I’m not talking about taking tips from the batboy or anything, but I recall taking my favorite credit analyst out to lunch for a “brain-picking session” and I figured out a way to improve credit application approval percentages and make my clients and my credit department much happier!

(3) It’s all in the numbers…
Sometimes we begin to get an artificially-inflated view of ourselves.  Our pipeline might be swelling, the outlook for next month and for next quarter looks positive, and the sun seems to be shining.  The reality is you are really only good for the team when you produce.  Those with revenue responsibility ultimately must report results to ownership or stakeholders.  Projecting forward into next quarter might be fine but the here and the now is really what’s getting looked at, especially in a recovering, yet still crappy, economy.

(4) Need to get over tough losses – have a short memory.
Lose a big deal?  Did a prospect make you jump through numerous hoops and lead you around by the nose just to take your price and shop it to another provider?  Get over it and move on.  Gaffes aside, sometimes these things are inevitable and almost expected to some extent.  Be clear early on in the process and constantly ask, “If I can get done (a), (b), and (c) at that price, DO WE HAVE THE DEAL DONE?”  But you and I know sometimes that’s not even enough, so be mentally tough and roll with the ups and downs.  Move on with a smile and keep swinging for the fence.

(5) Adapt and evolve.
You’re the young phenom that comes up from the minors, throwing 99 mph and striking out batters at an alarming clip.  The scouts all project you as a perennial all-star, and you’re 6 weeks in the league you absolutely tear up the competition.  Then as time goes by, people get a “book” on you and begin knowing your tendencies.  Suddenly you’re losing more than you’re winning and you can’t seem to get anyone out.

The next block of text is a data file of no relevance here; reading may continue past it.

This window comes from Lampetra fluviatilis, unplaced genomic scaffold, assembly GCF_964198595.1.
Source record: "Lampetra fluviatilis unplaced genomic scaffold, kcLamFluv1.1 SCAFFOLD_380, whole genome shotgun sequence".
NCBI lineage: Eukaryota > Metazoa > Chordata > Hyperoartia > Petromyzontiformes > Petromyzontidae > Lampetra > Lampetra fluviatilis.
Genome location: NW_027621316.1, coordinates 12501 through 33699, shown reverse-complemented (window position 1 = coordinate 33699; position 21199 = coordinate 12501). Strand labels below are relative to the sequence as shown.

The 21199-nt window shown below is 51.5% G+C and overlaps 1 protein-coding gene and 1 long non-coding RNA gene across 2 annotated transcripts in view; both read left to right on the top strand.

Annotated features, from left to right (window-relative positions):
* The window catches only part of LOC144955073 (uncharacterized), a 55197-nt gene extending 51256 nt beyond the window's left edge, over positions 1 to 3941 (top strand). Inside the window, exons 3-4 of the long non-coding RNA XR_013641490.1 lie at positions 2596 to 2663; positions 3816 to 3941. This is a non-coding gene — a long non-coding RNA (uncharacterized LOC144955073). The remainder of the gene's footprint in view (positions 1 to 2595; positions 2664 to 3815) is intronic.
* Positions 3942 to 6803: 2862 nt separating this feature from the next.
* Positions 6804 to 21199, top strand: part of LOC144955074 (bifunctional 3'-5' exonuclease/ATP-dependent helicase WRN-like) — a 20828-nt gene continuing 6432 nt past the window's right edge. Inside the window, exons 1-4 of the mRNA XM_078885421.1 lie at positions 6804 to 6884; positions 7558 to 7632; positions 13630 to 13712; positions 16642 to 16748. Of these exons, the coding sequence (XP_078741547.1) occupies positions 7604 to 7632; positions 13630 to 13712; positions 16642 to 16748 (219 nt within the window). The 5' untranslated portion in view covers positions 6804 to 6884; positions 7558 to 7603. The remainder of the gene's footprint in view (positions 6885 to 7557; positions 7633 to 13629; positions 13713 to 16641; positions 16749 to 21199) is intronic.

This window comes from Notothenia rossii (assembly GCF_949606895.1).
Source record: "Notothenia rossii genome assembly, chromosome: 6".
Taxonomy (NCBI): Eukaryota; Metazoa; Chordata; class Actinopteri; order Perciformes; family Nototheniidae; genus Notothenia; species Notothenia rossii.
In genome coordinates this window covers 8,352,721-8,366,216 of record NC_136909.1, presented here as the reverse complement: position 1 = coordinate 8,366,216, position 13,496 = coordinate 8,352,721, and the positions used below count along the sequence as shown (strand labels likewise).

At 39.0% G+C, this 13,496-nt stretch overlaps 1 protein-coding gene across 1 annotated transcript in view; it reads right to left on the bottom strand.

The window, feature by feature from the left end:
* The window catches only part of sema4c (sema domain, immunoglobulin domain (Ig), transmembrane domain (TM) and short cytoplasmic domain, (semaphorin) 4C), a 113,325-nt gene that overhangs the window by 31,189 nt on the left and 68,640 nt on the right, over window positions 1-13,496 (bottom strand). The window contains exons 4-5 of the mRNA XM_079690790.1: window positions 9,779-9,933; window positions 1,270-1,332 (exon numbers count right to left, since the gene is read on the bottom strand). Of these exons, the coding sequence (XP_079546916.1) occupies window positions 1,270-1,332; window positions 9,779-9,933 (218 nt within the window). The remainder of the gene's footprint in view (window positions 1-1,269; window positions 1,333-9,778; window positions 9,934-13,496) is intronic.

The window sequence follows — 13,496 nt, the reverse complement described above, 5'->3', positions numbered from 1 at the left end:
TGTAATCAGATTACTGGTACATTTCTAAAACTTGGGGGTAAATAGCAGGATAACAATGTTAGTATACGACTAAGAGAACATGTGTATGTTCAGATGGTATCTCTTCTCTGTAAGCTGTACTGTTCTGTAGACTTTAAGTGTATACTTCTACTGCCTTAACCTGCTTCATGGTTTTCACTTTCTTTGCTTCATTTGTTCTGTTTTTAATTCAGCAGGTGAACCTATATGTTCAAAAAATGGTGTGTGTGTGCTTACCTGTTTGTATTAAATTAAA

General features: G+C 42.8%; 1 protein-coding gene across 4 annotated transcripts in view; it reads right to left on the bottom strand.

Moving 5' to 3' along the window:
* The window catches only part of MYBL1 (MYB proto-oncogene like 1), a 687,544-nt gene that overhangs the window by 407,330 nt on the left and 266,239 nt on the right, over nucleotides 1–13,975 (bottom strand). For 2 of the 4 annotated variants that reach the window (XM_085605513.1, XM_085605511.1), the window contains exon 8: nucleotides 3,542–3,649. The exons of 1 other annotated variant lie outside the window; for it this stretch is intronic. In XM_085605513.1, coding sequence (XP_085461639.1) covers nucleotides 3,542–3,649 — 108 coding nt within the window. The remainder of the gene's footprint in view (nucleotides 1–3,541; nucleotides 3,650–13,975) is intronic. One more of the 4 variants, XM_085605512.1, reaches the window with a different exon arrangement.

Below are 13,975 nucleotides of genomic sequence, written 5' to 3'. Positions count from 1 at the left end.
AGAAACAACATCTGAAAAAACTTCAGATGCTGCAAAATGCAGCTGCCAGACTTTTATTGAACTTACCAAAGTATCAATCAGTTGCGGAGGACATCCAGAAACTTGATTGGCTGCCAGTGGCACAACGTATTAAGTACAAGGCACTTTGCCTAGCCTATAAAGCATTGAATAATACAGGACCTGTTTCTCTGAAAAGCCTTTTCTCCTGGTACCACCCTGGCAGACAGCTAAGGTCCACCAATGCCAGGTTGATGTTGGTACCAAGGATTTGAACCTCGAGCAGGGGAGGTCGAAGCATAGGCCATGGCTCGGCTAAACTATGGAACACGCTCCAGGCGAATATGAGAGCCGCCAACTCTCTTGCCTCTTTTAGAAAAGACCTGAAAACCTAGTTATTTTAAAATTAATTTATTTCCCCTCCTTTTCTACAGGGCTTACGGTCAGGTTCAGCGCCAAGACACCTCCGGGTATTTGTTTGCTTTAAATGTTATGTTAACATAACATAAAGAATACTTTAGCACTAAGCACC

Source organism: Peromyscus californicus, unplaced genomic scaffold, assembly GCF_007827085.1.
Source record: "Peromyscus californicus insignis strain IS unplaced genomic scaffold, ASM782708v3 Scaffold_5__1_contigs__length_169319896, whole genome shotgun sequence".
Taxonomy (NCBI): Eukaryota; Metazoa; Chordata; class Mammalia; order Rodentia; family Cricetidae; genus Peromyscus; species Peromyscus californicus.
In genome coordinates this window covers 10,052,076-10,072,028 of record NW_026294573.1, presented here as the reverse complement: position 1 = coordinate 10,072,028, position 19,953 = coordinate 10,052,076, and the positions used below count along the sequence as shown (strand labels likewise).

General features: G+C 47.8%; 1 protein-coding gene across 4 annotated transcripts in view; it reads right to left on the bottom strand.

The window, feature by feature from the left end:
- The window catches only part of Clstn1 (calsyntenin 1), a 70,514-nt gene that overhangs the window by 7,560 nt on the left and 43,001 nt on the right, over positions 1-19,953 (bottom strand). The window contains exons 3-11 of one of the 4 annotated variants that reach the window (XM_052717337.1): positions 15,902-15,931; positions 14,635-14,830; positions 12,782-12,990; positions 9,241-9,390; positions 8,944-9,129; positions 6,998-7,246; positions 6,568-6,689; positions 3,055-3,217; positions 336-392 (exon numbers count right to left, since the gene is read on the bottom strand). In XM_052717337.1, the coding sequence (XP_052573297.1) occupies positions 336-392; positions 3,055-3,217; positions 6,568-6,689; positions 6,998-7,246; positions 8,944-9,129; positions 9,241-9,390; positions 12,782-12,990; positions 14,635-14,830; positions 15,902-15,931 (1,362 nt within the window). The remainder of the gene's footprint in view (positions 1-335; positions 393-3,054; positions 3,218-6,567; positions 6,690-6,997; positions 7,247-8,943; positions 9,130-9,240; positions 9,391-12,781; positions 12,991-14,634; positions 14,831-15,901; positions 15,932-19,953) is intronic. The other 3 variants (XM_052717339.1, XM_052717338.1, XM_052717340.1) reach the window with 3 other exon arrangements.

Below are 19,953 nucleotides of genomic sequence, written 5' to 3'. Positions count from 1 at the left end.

If you’re not a baseball fan, you might not even know how common this is.  The ability to adapt and evolve – develop a 3rd and 4th pitch in addition to your fastball and curveball is key.  In sales, the ability to shift tactics to account for changes in your market or industry is vital to any kind of long term success.  If servicing your accounts is part of your job description, how “wide and deep” can you go within an account (sell to other divisions, facilities, or partners?).  It might be better utilization of advancing tools like online social media, lead generation, or web events, or simply changing your approach subtly to take a different tact.  When things cease to grow, you must look look inward first before placing blame or making excuses (not that we do that, right?)…

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One Comment
  1. Joe D permalink
    September 21, 2010 5:06 pm

    I couldn’t agree more. I think one of the most important things you said is to be mentally tough and to adapt and move on. Sometimes we get so stuck on the one that got away, that we forget there’s plenty more deals out there to be made.